The potential to increase profits while reducing legal exposure makes a convincing case for including a menu in your sales and finance process. However, the existence of a menu does not alone facilitate compliance. The menu must be properly designed, and sales and finance staff must buy into the process.
Menus should create a connection between the initial agreed-upon price of the vehicle and the final deal. This idea is core to compliance, especially since some states, like California, have implemented a car buyers’ bill of rights. These measures require dealers to break out the cost of the many aftermarket items including service contracts, theft deterrent devices and surface protection products.
“From my auditing experience, I can say unequivocally that there is a direct correlation between how well the F&I menu is executed and the overall compliance level of the dealership’s sales and F&I departments,” said Joe Bartolone, an associate with gvo3 & Associates, in the Oct. 2007 issue of F&I Magazine.
A recent search of “F&I Menu” on Google totaled approximately 4,590 hits. Clearly, electronic menus are becoming a mainstay in dealer management systems. However, a well-designed print menu can also provide protection with proper execution.
In order to use the menu as a compliance tool, make sure that your menu is legal in the state(s) you do business in by consulting your attorney. Also, a statement that the sale or financing of the vehicle is not qualified on the purchase of F&I products is fundamental.
The basis of a compliant menu is to first disclose the purchase price, base payment and interest rate prior to manipulating payments or adding the available product options. To gain customers’ trust, always make sure they understand this information first.
The menu should introduce repayment, risk management and vehicle protection options. A brief explanation of each product can be included, but let the accompanying marketing collateral handle the sales pitch. By keeping product descriptions concise, the menu can become a checklist that not only assists with full disclosure, but implores the customer to ask questions about the products.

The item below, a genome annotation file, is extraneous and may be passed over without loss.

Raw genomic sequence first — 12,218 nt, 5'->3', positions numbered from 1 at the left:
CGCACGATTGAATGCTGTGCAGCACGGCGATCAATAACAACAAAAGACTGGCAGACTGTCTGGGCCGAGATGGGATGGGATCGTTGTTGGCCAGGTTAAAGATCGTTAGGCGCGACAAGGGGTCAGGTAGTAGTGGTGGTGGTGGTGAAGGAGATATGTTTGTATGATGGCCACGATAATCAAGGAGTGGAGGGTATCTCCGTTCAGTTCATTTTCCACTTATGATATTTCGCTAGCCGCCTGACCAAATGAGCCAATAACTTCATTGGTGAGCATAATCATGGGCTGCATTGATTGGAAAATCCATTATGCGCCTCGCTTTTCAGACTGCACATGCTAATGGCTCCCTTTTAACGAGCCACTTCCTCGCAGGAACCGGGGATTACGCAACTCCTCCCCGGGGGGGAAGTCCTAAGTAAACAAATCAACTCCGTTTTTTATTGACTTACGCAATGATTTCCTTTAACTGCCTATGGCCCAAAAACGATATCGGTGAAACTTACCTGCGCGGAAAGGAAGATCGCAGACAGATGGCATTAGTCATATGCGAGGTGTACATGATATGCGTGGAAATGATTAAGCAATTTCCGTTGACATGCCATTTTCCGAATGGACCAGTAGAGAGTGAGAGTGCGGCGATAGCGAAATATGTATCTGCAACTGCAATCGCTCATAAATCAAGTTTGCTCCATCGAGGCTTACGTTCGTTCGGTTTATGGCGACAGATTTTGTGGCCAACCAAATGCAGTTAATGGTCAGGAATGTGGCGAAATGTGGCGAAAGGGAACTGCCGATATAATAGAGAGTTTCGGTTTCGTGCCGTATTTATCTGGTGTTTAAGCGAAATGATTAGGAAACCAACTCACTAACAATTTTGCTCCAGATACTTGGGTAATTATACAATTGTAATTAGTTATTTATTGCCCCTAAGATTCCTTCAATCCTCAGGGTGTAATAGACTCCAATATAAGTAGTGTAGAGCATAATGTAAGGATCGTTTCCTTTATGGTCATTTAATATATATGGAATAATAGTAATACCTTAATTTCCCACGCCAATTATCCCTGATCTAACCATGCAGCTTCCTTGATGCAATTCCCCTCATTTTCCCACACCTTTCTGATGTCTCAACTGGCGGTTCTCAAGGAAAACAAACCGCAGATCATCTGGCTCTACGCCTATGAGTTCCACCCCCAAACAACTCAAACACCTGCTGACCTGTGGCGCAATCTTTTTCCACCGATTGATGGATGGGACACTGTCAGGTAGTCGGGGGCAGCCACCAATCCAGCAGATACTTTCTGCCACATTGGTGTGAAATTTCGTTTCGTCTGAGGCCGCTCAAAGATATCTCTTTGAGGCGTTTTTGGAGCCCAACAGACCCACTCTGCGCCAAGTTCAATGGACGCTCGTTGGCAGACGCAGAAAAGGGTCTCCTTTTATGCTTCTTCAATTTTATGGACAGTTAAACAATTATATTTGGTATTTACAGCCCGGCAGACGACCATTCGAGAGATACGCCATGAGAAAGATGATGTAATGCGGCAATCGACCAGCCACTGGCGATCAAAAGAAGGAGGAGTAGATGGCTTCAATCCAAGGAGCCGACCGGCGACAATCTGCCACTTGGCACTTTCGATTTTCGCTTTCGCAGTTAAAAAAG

As the customer begins to ask questions and explore their options, a dialogue can naturally begin without the customer thinking that this is a “hard-sell” process. Option packaging can also be used to sell the consumer the product they want plus more additional products. However, individual product prices should be part of the menu. In addition to option packaging, a custom package area could be added to the menu, which allows you and the customer to assemble products specific to an individual customer’s needs.
The menu should provide an additional safeguard by having the customer sign off on these additional products, and it should show the base installment payment and the payment with the agreed-upon products. In electronic menus, it is wise to make sure a date and time stamp is available.
Ensuring that your menu is used to enhance compliance as well as increase your after-market product margins requires a firm commitment and sometimes a cultural change. The disclosure process begins with the sales department and ends with the finance department. If not part of your culture already, it is imperative for finance managers to stop all payment packing practices. In addition, sales personnel must fully disclose the full price of the vehicle and payment options before sending their customers into the finance department.
By gaining confidence through training and practice, finance managers can overcome customers’ objections when presenting additional products. With the addition of a carefully-crafted menu, they will gain customer confidence and increase sales.